It isn’t true that starvation is just like being hungry, only worse. ‘Victims of starvation die of nutritional dystrophy,’ Lizzie Collingham writes in The Taste of War,
a process whereby, once the body has used up all its fat reserves, the muscles are broken down in order to obtain energy. The small intestine atrophies and it becomes increasingly difficult for the victim to absorb nutrients from what little food he or she is able to obtain. As a defence mechanism the body reduces the activity of the vital organs such as the heart and liver and the victim suffers not only from muscular debility but from a more general and overpowering fatigue … The water content of the body reduces at a slower rate than the wasting of the muscles and tissues and the flaccidity of the body increases. Some victims of starvation develop hunger oedema and swell up with excess water … The skin becomes stretched, shiny and hypersensitive. Blood pressure drops and the victim is plagued by keratitis (redness and soreness of the cornea), sore gums, headaches, pains in the legs, neuralgic pains, tremors and ataxia (a loss of control over the limbs). Just before death the victim veers wildly from depression to irritation and then a profound torpor … Most importantly, the heart atrophies … Organ failure is the final cause of death.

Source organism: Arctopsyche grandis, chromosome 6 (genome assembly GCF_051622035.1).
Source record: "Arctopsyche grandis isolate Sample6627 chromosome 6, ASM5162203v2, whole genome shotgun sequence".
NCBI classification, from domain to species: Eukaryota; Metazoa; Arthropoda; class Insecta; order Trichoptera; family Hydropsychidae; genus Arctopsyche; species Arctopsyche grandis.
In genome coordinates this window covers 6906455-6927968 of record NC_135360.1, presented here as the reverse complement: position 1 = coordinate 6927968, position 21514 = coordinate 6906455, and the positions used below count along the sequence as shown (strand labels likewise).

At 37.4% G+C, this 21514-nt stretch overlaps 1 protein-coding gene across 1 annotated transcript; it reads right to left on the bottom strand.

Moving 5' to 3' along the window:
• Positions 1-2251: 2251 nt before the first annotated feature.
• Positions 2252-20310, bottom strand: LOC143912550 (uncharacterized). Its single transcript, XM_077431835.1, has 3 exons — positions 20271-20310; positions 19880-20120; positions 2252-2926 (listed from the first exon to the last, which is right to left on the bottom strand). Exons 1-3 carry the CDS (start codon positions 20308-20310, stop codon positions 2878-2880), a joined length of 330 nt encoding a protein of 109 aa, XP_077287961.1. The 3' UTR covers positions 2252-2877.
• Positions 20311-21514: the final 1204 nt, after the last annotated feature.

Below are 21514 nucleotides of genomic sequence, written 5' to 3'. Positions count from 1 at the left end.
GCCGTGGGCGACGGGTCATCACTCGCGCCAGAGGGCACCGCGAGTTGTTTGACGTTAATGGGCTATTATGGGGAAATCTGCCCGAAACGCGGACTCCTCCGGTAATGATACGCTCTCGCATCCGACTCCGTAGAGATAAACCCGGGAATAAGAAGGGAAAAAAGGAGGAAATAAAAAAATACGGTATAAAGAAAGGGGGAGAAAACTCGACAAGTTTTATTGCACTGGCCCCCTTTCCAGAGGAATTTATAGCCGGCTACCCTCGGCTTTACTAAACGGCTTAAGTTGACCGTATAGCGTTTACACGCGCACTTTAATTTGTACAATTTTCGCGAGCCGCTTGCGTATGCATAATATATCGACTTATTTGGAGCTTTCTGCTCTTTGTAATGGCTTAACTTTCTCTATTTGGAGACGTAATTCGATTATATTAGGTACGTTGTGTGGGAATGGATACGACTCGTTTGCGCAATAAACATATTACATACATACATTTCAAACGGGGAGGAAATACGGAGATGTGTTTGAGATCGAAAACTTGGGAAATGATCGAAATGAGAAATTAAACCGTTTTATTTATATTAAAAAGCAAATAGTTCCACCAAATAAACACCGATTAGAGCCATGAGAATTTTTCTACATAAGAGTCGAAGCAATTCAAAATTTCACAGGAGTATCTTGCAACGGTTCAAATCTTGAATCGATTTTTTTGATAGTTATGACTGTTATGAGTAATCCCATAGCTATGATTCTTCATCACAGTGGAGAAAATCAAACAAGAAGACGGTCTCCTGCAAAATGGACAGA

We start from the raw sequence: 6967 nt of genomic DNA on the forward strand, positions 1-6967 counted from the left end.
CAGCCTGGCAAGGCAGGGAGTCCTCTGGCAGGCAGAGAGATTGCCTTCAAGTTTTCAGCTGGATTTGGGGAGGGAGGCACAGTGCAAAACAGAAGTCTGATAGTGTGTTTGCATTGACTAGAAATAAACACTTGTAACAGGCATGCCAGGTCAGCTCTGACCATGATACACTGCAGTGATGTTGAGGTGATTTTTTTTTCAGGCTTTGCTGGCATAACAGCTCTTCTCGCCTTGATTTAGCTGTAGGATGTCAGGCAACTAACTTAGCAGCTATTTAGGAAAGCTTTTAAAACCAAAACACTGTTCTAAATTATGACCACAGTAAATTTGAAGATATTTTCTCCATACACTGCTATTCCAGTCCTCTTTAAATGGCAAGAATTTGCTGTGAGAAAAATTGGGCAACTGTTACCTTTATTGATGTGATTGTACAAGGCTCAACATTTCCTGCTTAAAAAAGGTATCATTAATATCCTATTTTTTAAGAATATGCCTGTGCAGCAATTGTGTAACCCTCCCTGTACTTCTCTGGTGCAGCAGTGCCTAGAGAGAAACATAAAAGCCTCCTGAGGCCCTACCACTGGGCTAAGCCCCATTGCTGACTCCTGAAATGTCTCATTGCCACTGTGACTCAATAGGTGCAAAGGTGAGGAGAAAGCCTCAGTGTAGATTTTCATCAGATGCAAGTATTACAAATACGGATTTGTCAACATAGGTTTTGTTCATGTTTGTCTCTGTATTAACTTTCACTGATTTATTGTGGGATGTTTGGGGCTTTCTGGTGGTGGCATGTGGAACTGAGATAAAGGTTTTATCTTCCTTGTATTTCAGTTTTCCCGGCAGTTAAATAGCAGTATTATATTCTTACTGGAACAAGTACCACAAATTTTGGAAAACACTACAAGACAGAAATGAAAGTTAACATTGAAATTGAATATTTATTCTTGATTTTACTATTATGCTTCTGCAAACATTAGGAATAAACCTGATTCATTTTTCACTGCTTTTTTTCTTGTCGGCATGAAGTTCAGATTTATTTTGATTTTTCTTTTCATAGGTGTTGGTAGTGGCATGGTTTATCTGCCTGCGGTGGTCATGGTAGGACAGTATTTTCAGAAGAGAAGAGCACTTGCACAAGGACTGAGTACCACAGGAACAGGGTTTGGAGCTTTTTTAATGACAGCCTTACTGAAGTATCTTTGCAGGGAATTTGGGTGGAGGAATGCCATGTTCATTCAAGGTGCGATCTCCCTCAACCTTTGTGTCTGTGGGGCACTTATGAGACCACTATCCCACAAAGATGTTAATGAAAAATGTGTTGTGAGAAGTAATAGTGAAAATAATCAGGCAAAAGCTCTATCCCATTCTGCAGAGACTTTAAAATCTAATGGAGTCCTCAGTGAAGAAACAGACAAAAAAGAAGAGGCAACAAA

This was the fate of an estimated 20 million people in the Second World War – about the same number as were killed in combat.
LRB 14 July 2011 | PDF Download